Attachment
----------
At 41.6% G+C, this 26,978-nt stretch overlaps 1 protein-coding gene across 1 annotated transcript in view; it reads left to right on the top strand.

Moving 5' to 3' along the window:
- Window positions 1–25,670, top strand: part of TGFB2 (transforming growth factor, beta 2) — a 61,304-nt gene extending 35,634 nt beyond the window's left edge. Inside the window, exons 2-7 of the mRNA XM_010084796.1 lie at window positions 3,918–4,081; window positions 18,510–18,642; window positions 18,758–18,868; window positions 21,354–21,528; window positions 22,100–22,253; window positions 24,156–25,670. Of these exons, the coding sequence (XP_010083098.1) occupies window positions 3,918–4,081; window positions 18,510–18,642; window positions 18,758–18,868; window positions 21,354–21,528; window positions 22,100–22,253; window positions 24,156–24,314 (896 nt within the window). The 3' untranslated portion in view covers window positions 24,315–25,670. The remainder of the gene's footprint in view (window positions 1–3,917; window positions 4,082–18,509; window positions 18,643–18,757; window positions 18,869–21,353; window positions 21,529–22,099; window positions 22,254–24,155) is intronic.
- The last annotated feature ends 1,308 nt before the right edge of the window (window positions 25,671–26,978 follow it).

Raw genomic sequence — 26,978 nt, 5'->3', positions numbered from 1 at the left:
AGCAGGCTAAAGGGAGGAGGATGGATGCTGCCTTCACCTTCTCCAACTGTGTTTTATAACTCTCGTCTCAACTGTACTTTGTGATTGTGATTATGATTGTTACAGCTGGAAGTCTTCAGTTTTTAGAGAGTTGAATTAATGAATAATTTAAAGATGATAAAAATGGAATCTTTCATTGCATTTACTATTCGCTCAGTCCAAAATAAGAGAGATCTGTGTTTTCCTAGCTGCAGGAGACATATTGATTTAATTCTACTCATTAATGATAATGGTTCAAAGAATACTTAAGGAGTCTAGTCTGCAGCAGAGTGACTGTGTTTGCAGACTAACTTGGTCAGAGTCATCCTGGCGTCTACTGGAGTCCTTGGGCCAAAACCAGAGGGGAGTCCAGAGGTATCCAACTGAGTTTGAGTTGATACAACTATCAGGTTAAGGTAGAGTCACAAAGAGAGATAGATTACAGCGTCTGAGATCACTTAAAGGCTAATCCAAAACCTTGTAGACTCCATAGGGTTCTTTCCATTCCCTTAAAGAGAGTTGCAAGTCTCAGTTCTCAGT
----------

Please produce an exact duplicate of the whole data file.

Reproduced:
At 41.6% G+C, this 26,978-nt stretch overlaps 1 protein-coding gene across 1 annotated transcript in view; it reads left to right on the top strand.

Moving 5' to 3' along the window:
- Window positions 1–25,670, top strand: part of TGFB2 (transforming growth factor, beta 2) — a 61,304-nt gene extending 35,634 nt beyond the window's left edge. Inside the window, exons 2-7 of the mRNA XM_010084796.1 lie at window positions 3,918–4,081; window positions 18,510–18,642; window positions 18,758–18,868; window positions 21,354–21,528; window positions 22,100–22,253; window positions 24,156–25,670. Of these exons, the coding sequence (XP_010083098.1) occupies window positions 3,918–4,081; window positions 18,510–18,642; window positions 18,758–18,868; window positions 21,354–21,528; window positions 22,100–22,253; window positions 24,156–24,314 (896 nt within the window). The 3' untranslated portion in view covers window positions 24,315–25,670. The remainder of the gene's footprint in view (window positions 1–3,917; window positions 4,082–18,509; window positions 18,643–18,757; window positions 18,869–21,353; window positions 21,529–22,099; window positions 22,254–24,155) is intronic.
- The last annotated feature ends 1,308 nt before the right edge of the window (window positions 25,671–26,978 follow it).

Raw genomic sequence — 26,978 nt, 5'->3', positions numbered from 1 at the left:
AGCAGGCTAAAGGGAGGAGGATGGATGCTGCCTTCACCTTCTCCAACTGTGTTTTATAACTCTCGTCTCAACTGTACTTTGTGATTGTGATTATGATTGTTACAGCTGGAAGTCTTCAGTTTTTAGAGAGTTGAATTAATGAATAATTTAAAGATGATAAAAATGGAATCTTTCATTGCATTTACTATTCGCTCAGTCCAAAATAAGAGAGATCTGTGTTTTCCTAGCTGCAGGAGACATATTGATTTAATTCTACTCATTAATGATAATGGTTCAAAGAATACTTAAGGAGTCTAGTCTGCAGCAGAGTGACTGTGTTTGCAGACTAACTTGGTCAGAGTCATCCTGGCGTCTACTGGAGTCCTTGGGCCAAAACCAGAGGGGAGTCCAGAGGTATCCAACTGAGTTTGAGTTGATACAACTATCAGGTTAAGGTAGAGTCACAAAGAGAGATAGATTACAGCGTCTGAGATCACTTAAAGGCTAATCCAAAACCTTGTAGACTCCATAGGGTTCTTTCCATTCCCTTAAAGAGAGTTGCAAGTCTCAGTTCTCAGT